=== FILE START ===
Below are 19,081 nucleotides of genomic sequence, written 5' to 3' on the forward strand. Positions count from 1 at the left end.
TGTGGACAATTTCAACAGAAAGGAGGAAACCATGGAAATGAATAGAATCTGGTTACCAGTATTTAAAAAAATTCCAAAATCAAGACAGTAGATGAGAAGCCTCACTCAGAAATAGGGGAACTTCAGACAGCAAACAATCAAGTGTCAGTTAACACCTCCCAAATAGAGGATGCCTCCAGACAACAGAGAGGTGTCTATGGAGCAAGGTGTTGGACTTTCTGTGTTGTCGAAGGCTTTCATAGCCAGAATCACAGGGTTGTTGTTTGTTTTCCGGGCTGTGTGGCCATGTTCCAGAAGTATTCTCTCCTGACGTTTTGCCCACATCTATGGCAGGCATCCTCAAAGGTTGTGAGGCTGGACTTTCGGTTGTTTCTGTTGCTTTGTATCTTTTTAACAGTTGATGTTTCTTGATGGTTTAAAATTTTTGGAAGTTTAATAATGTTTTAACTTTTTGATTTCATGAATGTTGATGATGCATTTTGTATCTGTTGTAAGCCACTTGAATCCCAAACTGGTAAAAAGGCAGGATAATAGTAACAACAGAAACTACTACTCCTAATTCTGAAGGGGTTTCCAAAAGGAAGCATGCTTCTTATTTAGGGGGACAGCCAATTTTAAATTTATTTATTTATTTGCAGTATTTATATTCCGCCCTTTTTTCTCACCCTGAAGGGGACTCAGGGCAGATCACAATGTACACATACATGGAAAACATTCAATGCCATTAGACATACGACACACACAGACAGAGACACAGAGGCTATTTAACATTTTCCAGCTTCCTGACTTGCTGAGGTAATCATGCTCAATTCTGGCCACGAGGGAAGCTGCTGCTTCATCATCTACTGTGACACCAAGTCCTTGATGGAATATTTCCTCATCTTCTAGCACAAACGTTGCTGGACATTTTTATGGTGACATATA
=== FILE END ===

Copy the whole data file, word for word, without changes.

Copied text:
Below are 19,081 nucleotides of genomic sequence, written 5' to 3' on the forward strand. Positions count from 1 at the left end.
TGTGGACAATTTCAACAGAAAGGAGGAAACCATGGAAATGAATAGAATCTGGTTACCAGTATTTAAAAAAATTCCAAAATCAAGACAGTAGATGAGAAGCCTCACTCAGAAATAGGGGAACTTCAGACAGCAAACAATCAAGTGTCAGTTAACACCTCCCAAATAGAGGATGCCTCCAGACAACAGAGAGGTGTCTATGGAGCAAGGTGTTGGACTTTCTGTGTTGTCGAAGGCTTTCATAGCCAGAATCACAGGGTTGTTGTTTGTTTTCCGGGCTGTGTGGCCATGTTCCAGAAGTATTCTCTCCTGACGTTTTGCCCACATCTATGGCAGGCATCCTCAAAGGTTGTGAGGCTGGACTTTCGGTTGTTTCTGTTGCTTTGTATCTTTTTAACAGTTGATGTTTCTTGATGGTTTAAAATTTTTGGAAGTTTAATAATGTTTTAACTTTTTGATTTCATGAATGTTGATGATGCATTTTGTATCTGTTGTAAGCCACTTGAATCCCAAACTGGTAAAAAGGCAGGATAATAGTAACAACAGAAACTACTACTCCTAATTCTGAAGGGGTTTCCAAAAGGAAGCATGCTTCTTATTTAGGGGGACAGCCAATTTTAAATTTATTTATTTATTTGCAGTATTTATATTCCGCCCTTTTTTCTCACCCTGAAGGGGACTCAGGGCAGATCACAATGTACACATACATGGAAAACATTCAATGCCATTAGACATACGACACACACAGACAGAGACACAGAGGCTATTTAACATTTTCCAGCTTCCTGACTTGCTGAGGTAATCATGCTCAATTCTGGCCACGAGGGAAGCTGCTGCTTCATCATCTACTGTGACACCAAGTCCTTGATGGAATATTTCCTCATCTTCTAGCACAAACGTTGCTGGACATTTTTATGGTGACATATA